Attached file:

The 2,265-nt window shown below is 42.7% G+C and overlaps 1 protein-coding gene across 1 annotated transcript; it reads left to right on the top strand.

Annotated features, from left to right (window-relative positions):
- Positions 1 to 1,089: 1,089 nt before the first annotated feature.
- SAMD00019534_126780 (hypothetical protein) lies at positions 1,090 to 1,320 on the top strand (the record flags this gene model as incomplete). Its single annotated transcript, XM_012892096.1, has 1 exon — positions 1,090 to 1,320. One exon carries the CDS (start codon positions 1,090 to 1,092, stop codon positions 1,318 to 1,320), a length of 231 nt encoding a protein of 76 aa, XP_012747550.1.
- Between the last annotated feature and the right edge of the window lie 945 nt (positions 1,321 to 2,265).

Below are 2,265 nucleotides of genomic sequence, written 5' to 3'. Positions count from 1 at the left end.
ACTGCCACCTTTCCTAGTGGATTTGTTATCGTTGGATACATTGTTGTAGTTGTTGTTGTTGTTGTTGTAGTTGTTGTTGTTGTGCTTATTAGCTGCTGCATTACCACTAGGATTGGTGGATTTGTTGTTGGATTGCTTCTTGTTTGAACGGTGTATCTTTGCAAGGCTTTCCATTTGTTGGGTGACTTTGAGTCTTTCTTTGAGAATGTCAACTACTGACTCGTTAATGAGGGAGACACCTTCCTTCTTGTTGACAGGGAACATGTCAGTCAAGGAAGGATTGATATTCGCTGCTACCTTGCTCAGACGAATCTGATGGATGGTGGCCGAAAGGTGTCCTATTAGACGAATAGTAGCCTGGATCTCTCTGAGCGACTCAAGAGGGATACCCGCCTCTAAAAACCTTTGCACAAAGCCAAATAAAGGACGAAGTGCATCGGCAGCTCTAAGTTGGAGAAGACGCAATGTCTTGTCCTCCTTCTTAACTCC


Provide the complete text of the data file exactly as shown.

The 2,265-nt window shown below is 42.7% G+C and overlaps 1 protein-coding gene across 1 annotated transcript; it reads left to right on the top strand.

Annotated features, from left to right (window-relative positions):
- Positions 1 to 1,089: 1,089 nt before the first annotated feature.
- SAMD00019534_126780 (hypothetical protein) lies at positions 1,090 to 1,320 on the top strand (the record flags this gene model as incomplete). Its single annotated transcript, XM_012892096.1, has 1 exon — positions 1,090 to 1,320. One exon carries the CDS (start codon positions 1,090 to 1,092, stop codon positions 1,318 to 1,320), a length of 231 nt encoding a protein of 76 aa, XP_012747550.1.
- Between the last annotated feature and the right edge of the window lie 945 nt (positions 1,321 to 2,265).

Below are 2,265 nucleotides of genomic sequence, written 5' to 3'. Positions count from 1 at the left end.
ACTGCCACCTTTCCTAGTGGATTTGTTATCGTTGGATACATTGTTGTAGTTGTTGTTGTTGTTGTTGTAGTTGTTGTTGTTGTGCTTATTAGCTGCTGCATTACCACTAGGATTGGTGGATTTGTTGTTGGATTGCTTCTTGTTTGAACGGTGTATCTTTGCAAGGCTTTCCATTTGTTGGGTGACTTTGAGTCTTTCTTTGAGAATGTCAACTACTGACTCGTTAATGAGGGAGACACCTTCCTTCTTGTTGACAGGGAACATGTCAGTCAAGGAAGGATTGATATTCGCTGCTACCTTGCTCAGACGAATCTGATGGATGGTGGCCGAAAGGTGTCCTATTAGACGAATAGTAGCCTGGATCTCTCTGAGCGACTCAAGAGGGATACCCGCCTCTAAAAACCTTTGCACAAAGCCAAATAAAGGACGAAGTGCATCGGCAGCTCTAAGTTGGAGAAGACGCAATGTCTTGTCCTCCTTCTTAACTCC